Moving beyond Season of Fear and Loathing
Postscript by Waziri Adio
The days after the 2023 general election have been defined by a high dose of toxicity. Some of it was expected. Given the way the presidential race was set up, the manner in which combustible identities got inserted—either by design or default—into the contests, and the level of emotions invested in and generated by the electoral outcomes, some of the post-election reactions are normal. They go with the terrain. But some of the actions and counter-actions are not, and are dangerous. Simply put: they go beyond the pale. And there is a grave risk of escalation, which doesn’t bode well for the democratic project, for the country, and for its citizens.
It is thus time to press pause, and stop the dangerous dance on the precipice.
As critical stakeholders in both the Nigerian and the democratic projects, we need to have a binding consensus on certain things. The first is that every qualified Nigerian voter, irrespective of tribe or faith or status, has a right to her preference. Others do not have to agree with or understand that preference, but they have to respect it. No one’s right is superior to another’s.
So, this is patently wrong: preventing some Nigerians of Igbo extraction and others from voting in Lagos on 18th March and attacking them for their assumed choices. It is undemocratic and it constitutes a serious infringement on their constitutional rights. Those responsible for these reprehensible acts should be fished out and prosecuted. Equally deplorable is saying or insinuating that Igbos and others do not have a right to vote in Lagos. Any Nigerian should be free to vote for any candidate of her choice wherever she resides and is registered to vote.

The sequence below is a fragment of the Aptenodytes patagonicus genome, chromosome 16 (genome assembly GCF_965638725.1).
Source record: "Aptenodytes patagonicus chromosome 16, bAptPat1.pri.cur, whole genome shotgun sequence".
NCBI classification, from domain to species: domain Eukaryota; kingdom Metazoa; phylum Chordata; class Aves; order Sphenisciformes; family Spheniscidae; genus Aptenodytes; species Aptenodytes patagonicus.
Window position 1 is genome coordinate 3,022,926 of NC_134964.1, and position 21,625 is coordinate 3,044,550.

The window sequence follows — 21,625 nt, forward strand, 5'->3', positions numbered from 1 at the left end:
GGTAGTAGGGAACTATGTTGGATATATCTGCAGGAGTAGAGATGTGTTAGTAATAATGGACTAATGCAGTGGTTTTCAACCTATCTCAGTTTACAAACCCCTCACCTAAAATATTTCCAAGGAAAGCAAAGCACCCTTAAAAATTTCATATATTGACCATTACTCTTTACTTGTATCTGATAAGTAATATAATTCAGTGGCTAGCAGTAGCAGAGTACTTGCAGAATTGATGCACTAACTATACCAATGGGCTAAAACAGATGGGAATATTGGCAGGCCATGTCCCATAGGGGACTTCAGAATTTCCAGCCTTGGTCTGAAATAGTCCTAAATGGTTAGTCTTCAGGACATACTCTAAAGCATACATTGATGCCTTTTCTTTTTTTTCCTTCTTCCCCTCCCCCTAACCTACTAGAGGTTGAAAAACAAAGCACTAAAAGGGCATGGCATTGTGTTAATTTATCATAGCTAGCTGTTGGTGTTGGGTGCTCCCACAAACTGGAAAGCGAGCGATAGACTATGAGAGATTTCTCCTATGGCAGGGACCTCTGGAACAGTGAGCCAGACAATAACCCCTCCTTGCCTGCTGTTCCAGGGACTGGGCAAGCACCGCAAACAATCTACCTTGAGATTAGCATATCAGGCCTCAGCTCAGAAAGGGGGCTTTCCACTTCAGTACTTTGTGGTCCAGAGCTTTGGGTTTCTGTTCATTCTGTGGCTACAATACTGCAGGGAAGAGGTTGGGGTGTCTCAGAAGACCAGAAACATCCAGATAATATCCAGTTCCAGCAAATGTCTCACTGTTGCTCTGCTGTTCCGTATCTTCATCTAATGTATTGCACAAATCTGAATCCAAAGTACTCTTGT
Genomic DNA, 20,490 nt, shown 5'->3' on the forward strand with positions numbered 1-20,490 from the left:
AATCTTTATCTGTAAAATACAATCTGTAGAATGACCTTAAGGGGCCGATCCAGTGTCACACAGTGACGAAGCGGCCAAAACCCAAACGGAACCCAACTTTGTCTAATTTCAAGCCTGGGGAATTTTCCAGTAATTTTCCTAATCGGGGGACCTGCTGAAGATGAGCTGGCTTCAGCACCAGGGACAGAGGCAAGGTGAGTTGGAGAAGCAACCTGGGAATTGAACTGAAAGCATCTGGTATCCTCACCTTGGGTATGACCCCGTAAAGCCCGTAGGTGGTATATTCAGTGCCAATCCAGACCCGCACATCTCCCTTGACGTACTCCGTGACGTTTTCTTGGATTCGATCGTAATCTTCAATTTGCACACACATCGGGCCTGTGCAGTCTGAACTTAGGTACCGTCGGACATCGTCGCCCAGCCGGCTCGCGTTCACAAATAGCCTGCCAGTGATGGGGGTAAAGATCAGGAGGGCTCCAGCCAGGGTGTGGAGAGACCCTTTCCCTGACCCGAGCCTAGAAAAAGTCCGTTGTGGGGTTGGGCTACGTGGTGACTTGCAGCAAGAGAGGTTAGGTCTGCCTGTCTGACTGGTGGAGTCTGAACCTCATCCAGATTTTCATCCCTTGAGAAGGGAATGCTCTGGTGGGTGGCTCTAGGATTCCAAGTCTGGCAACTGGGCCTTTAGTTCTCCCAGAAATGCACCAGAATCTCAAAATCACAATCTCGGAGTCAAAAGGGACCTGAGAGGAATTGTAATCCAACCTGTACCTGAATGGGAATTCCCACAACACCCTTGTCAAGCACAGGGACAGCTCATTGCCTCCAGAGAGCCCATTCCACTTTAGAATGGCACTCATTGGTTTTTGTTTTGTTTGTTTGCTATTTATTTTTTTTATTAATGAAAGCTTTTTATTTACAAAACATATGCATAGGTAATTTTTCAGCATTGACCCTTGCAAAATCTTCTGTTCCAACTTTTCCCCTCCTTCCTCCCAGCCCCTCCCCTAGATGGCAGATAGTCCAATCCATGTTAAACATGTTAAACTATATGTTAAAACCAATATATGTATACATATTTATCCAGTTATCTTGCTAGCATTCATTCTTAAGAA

The second thing I think we need to agree on is that as equal citizens, we have an equal right to see things differently. While some Nigerians believe that the results announced by INEC are a true reflection of how Nigerians voted, some other Nigerians believe the results were tampered it. We all have a right to our views. But none of the sides has a right to shout down or demonise the other. In the public sphere, there is a huge space for persuasion and decorum. Drowning out opposing views and resorting to ad hominem rob the society of reasoned engagement, which is vital to both democracy and development.
For example, I do not subscribe to the strongly canvassed position that the 2023 general election is the worst set of elections in the last 30 years or in our history, and I have said so on this page, including highlighting the dramatic shifts in this electoral cycle and the not-well-acknowledged role that the adoption of technology has played in reducing the scope for electoral mischief by our politicians. But do I expect everyone to agree with me? No. Others have the same right that I have. All Nigerians should be able to freely express their views without fear of being attacked, ridiculed or cancelled.
The third is that those who are dissatisfied with the results announced by INEC have a right to seek redress and a right to register their displeasure through all the lawful means available to them. Expressing contrary opinions, protesting, and going to court are all guaranteed by the constitution and they all accord with democratic practice. And it is right and commendable that some of the candidates and their supporters have exercised these options. People should not be condemned for exercising their rights. Lawful dissent should not be demonised.